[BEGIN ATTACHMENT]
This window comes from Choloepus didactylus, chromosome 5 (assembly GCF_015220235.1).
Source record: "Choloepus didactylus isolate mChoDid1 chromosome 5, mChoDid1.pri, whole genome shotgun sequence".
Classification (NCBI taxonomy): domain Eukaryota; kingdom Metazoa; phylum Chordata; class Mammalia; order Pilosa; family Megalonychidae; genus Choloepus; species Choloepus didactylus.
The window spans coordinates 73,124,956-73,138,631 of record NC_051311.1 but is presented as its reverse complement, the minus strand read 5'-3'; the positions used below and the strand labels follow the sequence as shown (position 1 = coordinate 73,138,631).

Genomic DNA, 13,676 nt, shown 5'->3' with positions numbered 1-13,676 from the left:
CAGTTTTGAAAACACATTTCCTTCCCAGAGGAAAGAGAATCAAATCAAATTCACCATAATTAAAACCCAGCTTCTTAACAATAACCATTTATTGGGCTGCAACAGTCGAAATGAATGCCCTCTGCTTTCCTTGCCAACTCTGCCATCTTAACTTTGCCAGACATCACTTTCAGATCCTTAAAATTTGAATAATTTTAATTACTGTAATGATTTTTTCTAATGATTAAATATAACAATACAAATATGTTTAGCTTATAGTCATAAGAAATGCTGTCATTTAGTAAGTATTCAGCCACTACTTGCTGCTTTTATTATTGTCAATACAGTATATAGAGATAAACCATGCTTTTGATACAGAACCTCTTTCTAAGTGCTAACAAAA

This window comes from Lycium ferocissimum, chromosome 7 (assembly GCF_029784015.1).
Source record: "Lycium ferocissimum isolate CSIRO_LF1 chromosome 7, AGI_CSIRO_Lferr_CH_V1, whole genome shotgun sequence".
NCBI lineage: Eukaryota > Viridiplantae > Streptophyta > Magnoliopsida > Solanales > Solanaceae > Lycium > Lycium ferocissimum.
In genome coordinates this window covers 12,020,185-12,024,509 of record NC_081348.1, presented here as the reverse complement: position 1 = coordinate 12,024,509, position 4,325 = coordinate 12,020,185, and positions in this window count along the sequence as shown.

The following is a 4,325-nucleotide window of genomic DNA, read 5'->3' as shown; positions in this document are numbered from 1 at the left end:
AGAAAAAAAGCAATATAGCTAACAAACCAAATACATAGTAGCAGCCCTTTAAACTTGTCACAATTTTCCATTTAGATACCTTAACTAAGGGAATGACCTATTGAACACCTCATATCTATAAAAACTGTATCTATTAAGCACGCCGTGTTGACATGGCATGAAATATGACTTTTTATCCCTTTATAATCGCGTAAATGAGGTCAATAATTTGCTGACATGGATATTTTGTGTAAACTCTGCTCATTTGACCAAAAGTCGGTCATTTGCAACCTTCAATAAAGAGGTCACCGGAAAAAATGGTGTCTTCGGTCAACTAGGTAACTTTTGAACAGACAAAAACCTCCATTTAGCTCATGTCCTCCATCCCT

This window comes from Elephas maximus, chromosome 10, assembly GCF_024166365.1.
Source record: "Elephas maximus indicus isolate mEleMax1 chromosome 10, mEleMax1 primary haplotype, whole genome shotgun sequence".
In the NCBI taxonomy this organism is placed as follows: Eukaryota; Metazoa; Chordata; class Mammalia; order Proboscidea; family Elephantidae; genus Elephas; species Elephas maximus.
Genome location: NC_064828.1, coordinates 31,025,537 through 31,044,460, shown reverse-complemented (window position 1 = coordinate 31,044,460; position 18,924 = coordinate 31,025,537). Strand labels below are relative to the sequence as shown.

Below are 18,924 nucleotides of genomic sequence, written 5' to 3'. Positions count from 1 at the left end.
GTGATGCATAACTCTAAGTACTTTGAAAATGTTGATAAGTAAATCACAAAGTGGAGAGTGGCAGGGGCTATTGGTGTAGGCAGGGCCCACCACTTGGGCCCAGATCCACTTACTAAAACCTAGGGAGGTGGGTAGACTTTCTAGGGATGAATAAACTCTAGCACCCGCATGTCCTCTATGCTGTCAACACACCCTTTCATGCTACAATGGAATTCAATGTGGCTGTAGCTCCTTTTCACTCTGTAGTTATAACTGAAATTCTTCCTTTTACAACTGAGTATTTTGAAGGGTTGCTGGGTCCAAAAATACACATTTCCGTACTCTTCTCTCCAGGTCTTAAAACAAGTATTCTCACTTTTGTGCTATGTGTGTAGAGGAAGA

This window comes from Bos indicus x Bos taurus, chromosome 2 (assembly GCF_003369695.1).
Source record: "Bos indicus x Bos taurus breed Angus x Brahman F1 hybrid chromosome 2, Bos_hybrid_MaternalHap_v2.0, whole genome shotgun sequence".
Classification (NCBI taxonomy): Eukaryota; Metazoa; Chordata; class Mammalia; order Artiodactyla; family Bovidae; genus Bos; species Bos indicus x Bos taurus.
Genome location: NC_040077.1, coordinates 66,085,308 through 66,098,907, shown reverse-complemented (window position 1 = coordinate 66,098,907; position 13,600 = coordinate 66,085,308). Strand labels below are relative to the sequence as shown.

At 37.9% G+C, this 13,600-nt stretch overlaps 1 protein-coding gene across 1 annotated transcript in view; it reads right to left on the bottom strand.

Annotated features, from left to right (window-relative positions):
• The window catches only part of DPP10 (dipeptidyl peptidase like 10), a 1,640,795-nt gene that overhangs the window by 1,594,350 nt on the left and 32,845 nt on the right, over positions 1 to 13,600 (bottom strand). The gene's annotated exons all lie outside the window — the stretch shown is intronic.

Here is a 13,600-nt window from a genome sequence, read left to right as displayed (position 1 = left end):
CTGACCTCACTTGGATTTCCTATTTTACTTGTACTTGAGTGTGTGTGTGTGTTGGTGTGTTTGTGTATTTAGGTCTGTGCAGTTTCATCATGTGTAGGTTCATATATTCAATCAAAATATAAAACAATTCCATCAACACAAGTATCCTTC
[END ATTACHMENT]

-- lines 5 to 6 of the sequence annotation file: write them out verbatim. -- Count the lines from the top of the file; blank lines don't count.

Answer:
Genomic DNA, 13,676 nt, shown 5'->3' with positions numbered 1-13,676 from the left:
CAGTTTTGAAAACACATTTCCTTCCCAGAGGAAAGAGAATCAAATCAAATTCACCATAATTAAAACCCAGCTTCTTAACAATAACCATTTATTGGGCTGCAACAGTCGAAATGAATGCCCTCTGCTTTCCTTGCCAACTCTGCCATCTTAACTTTGCCAGACATCACTTTCAGATCCTTAAAATTTGAATAATTTTAATTACTGTAATGATTTTTTCTAATGATTAAATATAACAATACAAATATGTTTAGCTTATAGTCATAAGAAATGCTGTCATTTAGTAAGTATTCAGCCACTACTTGCTGCTTTTATTATTGTCAATACAGTATATAGAGATAAACCATGCTTTTGATACAGAACCTCTTTCTAAGTGCTAACAAAA